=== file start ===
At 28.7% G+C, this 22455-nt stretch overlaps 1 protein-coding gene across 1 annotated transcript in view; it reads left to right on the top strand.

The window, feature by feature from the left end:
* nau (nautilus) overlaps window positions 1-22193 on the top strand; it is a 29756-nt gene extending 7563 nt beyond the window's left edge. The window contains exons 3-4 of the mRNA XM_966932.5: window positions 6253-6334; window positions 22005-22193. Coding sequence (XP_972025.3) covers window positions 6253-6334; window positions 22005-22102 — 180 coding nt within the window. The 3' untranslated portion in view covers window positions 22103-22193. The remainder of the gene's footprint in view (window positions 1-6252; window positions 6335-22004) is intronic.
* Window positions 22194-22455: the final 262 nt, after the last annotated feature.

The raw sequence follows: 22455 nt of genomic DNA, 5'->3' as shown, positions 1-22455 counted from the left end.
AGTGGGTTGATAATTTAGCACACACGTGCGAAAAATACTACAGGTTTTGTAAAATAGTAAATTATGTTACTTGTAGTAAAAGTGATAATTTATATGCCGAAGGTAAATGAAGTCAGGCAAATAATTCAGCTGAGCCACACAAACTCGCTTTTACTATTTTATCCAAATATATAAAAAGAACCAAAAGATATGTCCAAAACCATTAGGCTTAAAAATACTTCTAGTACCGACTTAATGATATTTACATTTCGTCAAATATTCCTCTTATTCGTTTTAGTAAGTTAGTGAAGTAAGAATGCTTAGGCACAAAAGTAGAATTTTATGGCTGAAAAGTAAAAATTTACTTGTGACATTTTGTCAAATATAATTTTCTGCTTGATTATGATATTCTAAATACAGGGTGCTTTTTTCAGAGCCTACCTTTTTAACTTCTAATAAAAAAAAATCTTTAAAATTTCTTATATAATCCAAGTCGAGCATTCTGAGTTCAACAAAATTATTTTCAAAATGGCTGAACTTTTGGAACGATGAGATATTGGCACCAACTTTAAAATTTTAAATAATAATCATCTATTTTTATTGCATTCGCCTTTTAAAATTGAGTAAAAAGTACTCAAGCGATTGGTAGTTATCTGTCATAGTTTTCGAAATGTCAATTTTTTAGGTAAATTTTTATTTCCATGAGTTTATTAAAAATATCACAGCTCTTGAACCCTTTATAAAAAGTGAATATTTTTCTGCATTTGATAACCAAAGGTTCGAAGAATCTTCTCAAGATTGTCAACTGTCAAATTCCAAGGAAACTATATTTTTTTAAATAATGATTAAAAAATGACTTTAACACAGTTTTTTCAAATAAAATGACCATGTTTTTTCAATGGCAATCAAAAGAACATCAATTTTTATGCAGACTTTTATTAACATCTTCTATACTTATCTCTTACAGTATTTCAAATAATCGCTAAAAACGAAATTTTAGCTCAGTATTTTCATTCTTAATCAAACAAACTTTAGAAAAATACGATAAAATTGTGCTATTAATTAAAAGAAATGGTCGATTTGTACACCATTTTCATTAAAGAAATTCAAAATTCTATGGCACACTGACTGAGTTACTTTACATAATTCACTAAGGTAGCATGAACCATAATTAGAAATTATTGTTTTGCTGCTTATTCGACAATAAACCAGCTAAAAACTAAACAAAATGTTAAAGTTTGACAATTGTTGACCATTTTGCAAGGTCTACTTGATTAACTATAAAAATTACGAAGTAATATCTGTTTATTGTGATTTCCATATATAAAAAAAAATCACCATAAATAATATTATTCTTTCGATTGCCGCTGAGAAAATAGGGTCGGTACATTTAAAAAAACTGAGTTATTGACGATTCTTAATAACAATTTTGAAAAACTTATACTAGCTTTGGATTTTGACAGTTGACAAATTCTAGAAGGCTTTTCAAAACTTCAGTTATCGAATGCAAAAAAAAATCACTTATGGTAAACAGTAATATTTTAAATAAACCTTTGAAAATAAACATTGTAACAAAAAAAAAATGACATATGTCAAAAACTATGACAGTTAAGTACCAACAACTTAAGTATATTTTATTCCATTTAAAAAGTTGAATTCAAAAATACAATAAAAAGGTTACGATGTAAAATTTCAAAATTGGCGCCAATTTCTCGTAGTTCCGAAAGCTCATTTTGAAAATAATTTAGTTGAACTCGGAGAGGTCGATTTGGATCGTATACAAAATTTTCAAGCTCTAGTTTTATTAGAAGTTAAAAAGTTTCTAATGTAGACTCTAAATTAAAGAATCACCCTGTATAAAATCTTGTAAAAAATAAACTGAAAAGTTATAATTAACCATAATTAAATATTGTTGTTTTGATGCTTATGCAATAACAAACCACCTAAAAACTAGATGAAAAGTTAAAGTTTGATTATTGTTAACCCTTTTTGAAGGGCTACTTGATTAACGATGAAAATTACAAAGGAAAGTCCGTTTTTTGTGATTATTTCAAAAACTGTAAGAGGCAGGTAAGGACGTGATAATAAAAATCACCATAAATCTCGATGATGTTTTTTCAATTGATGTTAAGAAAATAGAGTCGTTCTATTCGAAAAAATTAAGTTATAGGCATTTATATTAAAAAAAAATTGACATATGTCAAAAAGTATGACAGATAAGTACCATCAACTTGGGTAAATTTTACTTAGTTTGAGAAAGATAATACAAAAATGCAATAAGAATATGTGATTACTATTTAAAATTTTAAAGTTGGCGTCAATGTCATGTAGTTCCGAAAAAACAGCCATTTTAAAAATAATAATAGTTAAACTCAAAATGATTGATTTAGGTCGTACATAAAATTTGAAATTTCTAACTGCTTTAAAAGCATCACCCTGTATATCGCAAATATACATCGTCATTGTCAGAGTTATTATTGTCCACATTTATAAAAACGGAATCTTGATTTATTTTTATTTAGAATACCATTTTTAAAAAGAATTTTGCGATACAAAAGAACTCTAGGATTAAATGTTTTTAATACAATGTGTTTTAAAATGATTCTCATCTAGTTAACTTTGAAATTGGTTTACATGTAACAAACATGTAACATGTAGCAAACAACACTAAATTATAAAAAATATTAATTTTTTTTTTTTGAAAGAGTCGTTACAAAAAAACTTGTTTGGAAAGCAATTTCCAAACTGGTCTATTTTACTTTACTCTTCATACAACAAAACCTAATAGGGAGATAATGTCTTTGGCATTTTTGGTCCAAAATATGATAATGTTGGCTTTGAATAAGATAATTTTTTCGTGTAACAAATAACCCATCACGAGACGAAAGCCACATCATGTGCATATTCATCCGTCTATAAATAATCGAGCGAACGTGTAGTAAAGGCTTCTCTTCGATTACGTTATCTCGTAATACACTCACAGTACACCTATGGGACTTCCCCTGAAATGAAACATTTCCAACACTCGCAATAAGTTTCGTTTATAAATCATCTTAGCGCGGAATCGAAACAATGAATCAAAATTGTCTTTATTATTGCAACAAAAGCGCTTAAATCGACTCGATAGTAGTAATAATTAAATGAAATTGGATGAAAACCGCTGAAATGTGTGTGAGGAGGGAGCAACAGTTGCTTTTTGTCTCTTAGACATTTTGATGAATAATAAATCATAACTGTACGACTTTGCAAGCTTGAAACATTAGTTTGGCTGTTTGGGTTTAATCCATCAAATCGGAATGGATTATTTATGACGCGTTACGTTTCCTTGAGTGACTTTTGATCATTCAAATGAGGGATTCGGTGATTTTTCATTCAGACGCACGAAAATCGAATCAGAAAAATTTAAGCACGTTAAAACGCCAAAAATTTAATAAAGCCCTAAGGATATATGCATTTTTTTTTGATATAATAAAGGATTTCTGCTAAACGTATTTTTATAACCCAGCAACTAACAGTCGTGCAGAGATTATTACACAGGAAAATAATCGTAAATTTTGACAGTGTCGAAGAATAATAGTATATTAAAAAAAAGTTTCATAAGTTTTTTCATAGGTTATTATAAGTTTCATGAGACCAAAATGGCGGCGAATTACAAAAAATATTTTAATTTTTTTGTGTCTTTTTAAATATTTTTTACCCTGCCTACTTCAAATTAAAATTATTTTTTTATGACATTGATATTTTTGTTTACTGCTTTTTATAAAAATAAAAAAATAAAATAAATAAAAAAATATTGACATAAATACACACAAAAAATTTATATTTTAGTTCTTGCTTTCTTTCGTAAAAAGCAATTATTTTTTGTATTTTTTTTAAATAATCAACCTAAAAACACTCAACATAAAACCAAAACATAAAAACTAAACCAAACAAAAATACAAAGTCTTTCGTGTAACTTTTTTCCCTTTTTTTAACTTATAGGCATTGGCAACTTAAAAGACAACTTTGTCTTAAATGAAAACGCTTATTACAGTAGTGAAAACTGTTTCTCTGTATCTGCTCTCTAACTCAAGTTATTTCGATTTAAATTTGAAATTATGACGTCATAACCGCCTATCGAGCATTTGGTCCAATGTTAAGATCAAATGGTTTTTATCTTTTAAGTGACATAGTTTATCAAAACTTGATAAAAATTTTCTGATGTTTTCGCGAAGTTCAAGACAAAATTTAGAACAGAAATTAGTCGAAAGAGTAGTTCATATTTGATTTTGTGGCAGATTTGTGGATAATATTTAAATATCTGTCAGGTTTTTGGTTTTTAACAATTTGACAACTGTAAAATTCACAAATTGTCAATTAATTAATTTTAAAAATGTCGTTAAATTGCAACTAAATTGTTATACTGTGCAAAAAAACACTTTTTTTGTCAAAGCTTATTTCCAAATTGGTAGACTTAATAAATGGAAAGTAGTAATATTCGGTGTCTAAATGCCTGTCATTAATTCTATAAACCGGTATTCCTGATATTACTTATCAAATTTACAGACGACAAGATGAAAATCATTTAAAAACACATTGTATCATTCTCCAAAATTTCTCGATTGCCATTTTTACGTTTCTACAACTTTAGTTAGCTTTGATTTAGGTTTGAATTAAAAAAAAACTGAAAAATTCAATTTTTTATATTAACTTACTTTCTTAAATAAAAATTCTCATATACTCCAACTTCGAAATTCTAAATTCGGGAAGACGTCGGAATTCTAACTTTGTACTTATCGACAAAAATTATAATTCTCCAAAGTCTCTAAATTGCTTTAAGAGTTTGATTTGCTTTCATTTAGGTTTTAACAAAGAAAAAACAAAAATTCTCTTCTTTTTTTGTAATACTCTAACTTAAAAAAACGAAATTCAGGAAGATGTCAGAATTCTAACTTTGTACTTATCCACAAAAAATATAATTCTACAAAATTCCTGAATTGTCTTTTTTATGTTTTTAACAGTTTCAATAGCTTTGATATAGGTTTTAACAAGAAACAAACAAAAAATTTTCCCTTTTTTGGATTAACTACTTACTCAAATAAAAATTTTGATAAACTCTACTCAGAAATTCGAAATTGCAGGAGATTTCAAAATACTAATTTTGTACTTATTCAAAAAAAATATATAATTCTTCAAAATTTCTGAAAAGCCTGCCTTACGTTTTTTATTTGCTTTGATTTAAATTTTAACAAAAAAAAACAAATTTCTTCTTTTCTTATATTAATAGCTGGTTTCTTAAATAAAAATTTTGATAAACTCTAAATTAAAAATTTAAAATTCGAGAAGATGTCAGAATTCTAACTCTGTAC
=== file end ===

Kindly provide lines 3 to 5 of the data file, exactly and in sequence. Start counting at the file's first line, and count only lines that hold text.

* nau (nautilus) overlaps window positions 1-22193 on the top strand; it is a 29756-nt gene extending 7563 nt beyond the window's left edge. The window contains exons 3-4 of the mRNA XM_966932.5: window positions 6253-6334; window positions 22005-22193. Coding sequence (XP_972025.3) covers window positions 6253-6334; window positions 22005-22102 — 180 coding nt within the window. The 3' untranslated portion in view covers window positions 22103-22193. The remainder of the gene's footprint in view (window positions 1-6252; window positions 6335-22004) is intronic.
* Window positions 22194-22455: the final 262 nt, after the last annotated feature.

The raw sequence follows: 22455 nt of genomic DNA, 5'->3' as shown, positions 1-22455 counted from the left end.